Defining the scope is as much of a technical as it is a political issue. Many assessments focus exclusively on “web applications” or only on “network services,” instead of combining the two efforts, because these resources are usually maintained by different teams. As the result, the funding for these assessments comes from different sources and different people will be blamed for security problems.
Unfortunately, this means that many penetration tests fail to adequately mimic a typical attacker’s actions, because the scope of the assessment is artificially constrained.
One way to determine whether a particular vulnerability is in scope is to ask the client whether they are the ones responsible for patching that vulnerability. That’s not satisfying , I know. The good news is that the assessor can still provide value by asking questions about the vulnerability, explaining its significance and highlighting the need for someone within the client’s organization should take a look at it.
A well thought-out penetration test will define the rules of engagement in a realistic manner without drawing these artificial boundaries. A consultant should strive to define the rules of engagement and the scope in this “fused” manner when selling the assessment. Similarly, organizations should combine these types of testing efforts into a single engagement, even if it means that two different teams need to collaborate and pool their budgets.
In a follow up to his post, Jake pointed out that talking to “the customer is ultimately the correct way to obtain ultimate resolution on the issue.” He explained that they report all issues they “find (even if they happen to be out of scope). … this provides a real value added to the client.”
Information security professionals need to keep an eye on the always-evolving cyber threat landscape. Accomplishing this involves understanding how changes in people’s use of technology influence the opportunities and techniques pursued by criminals on-line. Below are 5 tech trends that have affected the evolution of threats.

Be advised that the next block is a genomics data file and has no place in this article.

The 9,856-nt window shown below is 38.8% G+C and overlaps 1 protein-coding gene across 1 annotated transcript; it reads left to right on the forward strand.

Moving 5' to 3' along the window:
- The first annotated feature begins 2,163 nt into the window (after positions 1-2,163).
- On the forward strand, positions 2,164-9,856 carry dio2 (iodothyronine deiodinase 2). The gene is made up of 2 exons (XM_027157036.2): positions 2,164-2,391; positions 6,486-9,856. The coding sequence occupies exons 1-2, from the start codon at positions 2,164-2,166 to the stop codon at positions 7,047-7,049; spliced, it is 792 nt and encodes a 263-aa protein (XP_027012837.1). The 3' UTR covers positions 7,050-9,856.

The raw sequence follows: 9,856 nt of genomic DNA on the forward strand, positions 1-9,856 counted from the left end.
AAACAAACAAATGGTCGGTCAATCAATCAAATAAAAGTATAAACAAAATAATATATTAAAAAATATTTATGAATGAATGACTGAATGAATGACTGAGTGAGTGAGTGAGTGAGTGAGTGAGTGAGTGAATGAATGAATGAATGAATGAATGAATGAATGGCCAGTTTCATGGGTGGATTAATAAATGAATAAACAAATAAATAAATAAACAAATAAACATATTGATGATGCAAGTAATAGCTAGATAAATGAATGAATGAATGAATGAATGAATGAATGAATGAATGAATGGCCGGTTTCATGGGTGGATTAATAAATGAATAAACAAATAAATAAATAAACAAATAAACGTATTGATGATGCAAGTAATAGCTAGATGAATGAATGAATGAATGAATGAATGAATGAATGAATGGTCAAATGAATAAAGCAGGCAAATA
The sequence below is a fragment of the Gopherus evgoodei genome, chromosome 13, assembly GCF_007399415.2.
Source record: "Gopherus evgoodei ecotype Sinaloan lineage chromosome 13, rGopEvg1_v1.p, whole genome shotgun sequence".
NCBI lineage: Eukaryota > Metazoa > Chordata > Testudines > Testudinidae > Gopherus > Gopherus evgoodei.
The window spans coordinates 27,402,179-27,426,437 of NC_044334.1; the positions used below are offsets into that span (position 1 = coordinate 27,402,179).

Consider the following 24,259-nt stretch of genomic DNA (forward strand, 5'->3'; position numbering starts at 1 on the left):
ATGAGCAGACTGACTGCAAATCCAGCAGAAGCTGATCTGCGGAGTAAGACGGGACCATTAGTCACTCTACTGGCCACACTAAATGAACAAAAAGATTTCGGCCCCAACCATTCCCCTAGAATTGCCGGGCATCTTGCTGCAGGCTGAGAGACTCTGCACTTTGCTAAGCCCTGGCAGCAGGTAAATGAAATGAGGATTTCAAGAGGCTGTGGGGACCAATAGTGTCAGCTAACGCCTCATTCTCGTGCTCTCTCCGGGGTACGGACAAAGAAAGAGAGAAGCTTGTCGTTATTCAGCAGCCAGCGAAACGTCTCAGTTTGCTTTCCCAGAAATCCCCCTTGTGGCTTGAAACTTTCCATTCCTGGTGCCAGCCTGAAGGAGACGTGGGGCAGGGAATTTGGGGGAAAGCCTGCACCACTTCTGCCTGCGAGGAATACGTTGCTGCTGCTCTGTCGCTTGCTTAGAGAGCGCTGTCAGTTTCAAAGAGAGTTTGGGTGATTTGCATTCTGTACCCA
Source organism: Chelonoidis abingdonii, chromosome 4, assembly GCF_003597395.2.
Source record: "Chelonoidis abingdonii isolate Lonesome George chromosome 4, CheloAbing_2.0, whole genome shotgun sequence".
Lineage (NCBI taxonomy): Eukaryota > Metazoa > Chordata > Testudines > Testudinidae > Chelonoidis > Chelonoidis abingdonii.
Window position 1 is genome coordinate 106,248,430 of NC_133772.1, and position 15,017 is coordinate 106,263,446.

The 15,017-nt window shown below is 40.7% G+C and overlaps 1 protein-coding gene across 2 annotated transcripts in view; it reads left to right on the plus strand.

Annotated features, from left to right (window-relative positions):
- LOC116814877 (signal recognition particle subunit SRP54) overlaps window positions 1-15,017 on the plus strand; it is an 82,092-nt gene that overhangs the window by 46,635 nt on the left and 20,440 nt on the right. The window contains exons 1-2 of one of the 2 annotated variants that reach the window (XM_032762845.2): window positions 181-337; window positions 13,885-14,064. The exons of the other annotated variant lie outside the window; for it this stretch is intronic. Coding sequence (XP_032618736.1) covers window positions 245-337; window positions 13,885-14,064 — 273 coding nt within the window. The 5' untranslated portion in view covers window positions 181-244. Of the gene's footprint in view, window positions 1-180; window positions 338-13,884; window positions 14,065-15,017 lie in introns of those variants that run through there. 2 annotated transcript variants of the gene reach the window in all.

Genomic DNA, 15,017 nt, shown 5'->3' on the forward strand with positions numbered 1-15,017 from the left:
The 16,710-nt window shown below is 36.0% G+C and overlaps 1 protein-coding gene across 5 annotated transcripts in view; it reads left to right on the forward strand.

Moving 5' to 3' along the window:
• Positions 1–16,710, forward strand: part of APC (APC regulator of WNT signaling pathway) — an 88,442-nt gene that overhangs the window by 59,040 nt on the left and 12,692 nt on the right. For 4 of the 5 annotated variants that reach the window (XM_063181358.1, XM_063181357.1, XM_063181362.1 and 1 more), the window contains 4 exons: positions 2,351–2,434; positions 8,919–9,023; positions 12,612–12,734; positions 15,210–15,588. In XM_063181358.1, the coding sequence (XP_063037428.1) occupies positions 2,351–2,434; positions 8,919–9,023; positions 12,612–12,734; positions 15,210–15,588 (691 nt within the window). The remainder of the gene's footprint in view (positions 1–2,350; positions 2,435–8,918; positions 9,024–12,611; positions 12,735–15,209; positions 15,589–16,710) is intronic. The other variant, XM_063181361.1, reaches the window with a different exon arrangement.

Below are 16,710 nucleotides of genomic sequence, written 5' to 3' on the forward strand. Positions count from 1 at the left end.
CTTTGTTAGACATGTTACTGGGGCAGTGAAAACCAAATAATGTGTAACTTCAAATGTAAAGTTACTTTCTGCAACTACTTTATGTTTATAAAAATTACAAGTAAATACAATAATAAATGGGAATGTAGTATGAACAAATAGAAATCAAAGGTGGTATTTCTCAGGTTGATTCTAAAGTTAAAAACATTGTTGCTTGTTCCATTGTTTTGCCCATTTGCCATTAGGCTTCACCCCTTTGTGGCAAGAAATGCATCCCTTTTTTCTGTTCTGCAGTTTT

Mainstream adoption of the Internet into daily activities. The Internet has become so interwoven into our lives that we often don’t notice when activities make use of Internet-connected resources. Technology that allows people and businesses to utilize Internet connectivity has become so convenient, that even non-technical people, old and young, are able to harness the power of the web. As the result:
The increase in usefulness and popularity of mobile devices. Powerful pocket-sized computers with always-on Internet connectivity, also known as phones„ have become so common, that we rarely make a distinction between a regular and a “smart” phone. Overall, mobile devices have become as integral to the modern way of life as glasses, wallets and shoes. As the result:
The popularity and acceptance of online social networking. While initially seen as serving the needs of niche groups, websites such as Twitter, Facebook and LinkedIn, have been joined by numerous others to support new ways in which people socialize online. Social networking sites have become the backbone of modern interactions. As the result:
The connectivity between “physical” and “virtual” worlds. Objects, tools and other constructs (e.g., thermostats, industrial control systems, home automation devices) in the “physical” world are increasingly connected to the web, giving rise to the concept of the “Internet of things.” As the result:
The acceptance of cloud computing. The use of external, virtualized and/or outsourced IT resources has gained mainstream adoption for not only personal, but also enterprise applications. The cloud is permeating all aspects of modern life. It is becoming increasingly difficult and unnecessary to make a distinction between traditional and cloud-based technologies. As the result:
Though I’ve broken out technology trends as distinct observations, they are interrelated within a system that comprises the modern way of life, which incorporates phones, social exchanges, interconnectedness and cloud services into its very fabric. Similarly, the trends in attack strategies, targets and rewards are intertwined to create the reality that infosec professionals need to understand and safeguard.
Sometimes people ask me for career advice related to information security in general and, more specifically, digital forensics and incident response. I’ve written a few articles on this topic, as did many other respected professionals. Below are pointers to some of these tips.
Digital forensics in general:
Specific to malware analysis:
Broader IT and information security career tips:
I’m sure I missed many other excellent articles with practical career tips for digital forensics and related fields. If you’d like to recommend your favorite references, kindly leave a comment.
LinkedIn prompts users to take additional steps when it determines that the logon attempt is unusual. What activities does LinkedIn consider suspicious? This isn’t well documented, but here are a few possibilities.